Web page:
As I climbed the platform for the last, easiest jump of the day, one of the instructors said something along the lines of being very impressed with my courage and that he'd serve with me any day.

Um, they all just saw me almost lose my shit, struggle with and almost fail at some really simple tasks, and that's the response I got? Huh. Not what I expected.

From the perspective of a few weeks, I (obviously) have a few thoughts about the experience. The majority of the early days in my working life, both before and in the Coast Guard, were all about not showing vulnerabilities, not being perceived as weak, making everything look as easy as freaking possible. If I did any of that weak stuff, I was pegged as a useless girl, and then I had to work twice or three times as hard to prove myself the next time. So I limited my vulnerabilities...or I limited my willingness to admit I had any, even (and probably most damaging) to myself. I shoved them all deep down, away from the bright light of day as much as I possibly could.

It's just recently that I've started to wonder, as I work on becoming my most honest version of myself, if those vulnerabilities I buried so deep could actually make me better at what I do; maybe make me better able to appreciate another person's experience, or offer them a way to connect with me through shared perspectives, or make me think about a situation differently while looking for the best of a bunch of bad solutions to a problem. Or maybe just give me a stronger foundation, a more complete me, from which to act and react.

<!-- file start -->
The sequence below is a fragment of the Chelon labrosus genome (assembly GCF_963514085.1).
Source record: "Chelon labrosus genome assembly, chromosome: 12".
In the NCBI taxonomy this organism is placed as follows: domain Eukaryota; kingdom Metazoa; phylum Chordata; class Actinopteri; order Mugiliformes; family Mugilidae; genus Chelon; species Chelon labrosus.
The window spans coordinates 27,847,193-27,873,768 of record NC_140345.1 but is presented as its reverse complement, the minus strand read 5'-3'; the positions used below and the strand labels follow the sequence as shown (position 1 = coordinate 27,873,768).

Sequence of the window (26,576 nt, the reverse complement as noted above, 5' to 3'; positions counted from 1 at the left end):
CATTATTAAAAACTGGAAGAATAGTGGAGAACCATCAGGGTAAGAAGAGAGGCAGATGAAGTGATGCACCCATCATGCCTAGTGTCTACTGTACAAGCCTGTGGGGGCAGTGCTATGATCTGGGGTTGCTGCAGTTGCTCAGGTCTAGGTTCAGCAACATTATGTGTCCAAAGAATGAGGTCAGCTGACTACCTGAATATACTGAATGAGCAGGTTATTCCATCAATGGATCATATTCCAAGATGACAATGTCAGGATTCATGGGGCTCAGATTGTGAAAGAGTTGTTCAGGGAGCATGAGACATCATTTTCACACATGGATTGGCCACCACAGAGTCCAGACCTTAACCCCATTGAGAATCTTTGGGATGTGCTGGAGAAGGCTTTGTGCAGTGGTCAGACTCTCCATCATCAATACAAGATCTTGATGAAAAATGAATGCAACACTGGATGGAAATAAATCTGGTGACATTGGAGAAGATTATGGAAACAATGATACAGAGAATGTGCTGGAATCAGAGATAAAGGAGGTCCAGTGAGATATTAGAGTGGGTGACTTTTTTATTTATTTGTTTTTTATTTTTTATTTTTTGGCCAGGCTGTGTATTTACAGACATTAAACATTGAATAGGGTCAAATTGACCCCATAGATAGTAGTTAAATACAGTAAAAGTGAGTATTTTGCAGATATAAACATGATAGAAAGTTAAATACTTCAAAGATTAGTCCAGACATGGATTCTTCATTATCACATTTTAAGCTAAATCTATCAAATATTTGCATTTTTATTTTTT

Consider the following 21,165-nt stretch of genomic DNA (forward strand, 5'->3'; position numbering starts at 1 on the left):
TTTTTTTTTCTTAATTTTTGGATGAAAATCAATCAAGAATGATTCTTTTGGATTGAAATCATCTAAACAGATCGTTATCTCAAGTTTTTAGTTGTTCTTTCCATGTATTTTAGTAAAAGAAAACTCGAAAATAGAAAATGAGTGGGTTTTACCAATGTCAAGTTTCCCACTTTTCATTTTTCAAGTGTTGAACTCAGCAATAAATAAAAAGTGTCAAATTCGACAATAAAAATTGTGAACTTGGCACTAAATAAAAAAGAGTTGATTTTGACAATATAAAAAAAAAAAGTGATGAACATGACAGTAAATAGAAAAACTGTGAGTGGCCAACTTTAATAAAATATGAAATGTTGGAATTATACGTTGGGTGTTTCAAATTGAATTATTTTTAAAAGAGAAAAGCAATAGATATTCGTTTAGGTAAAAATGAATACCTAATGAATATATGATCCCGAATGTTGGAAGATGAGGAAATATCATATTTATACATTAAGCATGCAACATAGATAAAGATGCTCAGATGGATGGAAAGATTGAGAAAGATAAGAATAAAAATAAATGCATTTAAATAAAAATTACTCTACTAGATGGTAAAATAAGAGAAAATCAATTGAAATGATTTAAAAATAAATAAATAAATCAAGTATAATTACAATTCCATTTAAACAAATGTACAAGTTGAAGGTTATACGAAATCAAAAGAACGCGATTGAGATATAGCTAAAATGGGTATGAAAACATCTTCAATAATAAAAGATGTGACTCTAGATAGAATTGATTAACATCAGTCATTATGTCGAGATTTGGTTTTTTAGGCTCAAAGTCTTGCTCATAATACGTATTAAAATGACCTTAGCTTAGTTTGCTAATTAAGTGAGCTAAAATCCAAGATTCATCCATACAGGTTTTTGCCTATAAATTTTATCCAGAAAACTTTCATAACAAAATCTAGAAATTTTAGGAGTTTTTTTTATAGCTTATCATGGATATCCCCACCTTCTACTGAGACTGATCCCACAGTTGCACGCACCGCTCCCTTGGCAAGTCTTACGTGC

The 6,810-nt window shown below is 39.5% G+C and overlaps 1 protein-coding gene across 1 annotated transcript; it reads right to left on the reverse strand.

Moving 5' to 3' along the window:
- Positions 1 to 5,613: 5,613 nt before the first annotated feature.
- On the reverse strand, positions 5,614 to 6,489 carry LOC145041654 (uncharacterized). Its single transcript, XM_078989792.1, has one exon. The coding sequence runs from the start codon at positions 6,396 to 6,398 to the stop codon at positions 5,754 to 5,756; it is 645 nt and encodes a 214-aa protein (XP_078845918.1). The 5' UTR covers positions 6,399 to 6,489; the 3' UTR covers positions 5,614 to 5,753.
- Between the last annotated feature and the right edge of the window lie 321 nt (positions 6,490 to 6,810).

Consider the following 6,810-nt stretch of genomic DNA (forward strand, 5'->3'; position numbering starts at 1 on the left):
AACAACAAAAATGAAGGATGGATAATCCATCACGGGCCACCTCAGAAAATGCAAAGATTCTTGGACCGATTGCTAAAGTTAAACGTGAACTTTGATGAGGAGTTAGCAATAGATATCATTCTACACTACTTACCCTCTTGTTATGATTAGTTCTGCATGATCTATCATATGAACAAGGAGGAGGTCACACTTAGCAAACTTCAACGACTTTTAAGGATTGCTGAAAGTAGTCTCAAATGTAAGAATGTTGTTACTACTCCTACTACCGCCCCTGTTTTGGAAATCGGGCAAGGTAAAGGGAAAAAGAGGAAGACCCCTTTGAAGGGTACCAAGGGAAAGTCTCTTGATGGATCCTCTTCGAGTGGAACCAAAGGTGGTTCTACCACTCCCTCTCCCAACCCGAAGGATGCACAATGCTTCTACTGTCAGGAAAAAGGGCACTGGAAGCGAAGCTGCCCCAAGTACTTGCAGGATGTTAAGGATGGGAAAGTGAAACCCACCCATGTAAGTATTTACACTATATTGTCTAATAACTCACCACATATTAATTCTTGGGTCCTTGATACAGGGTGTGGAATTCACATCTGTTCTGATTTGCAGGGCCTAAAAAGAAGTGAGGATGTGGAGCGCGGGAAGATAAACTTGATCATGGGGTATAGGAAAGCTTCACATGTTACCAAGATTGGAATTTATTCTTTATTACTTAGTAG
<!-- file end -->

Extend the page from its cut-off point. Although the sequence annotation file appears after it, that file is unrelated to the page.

On the last drive back to DC from NC after training, I listened to a bunch of podcasts, one of which was Freakonomics podcast titled, "After the Glass Ceiling, the Glass Cliff," about the 5.4% of Fortune 500 CEOs who are women. From one of the interviewees, Michelle Ryan, "...we should see that after women were appointed to these boards of directors, share price should go down. But actually what we found was the opposite. What we found was when companies had been doing poorly, when their share price had been declining, they then appointed women to their boards of directors. So what we found was a really different causal problem. Rather than women wreaking havoc on company performance, what we found was when companies were doing badly, they were much more likely to appoint women."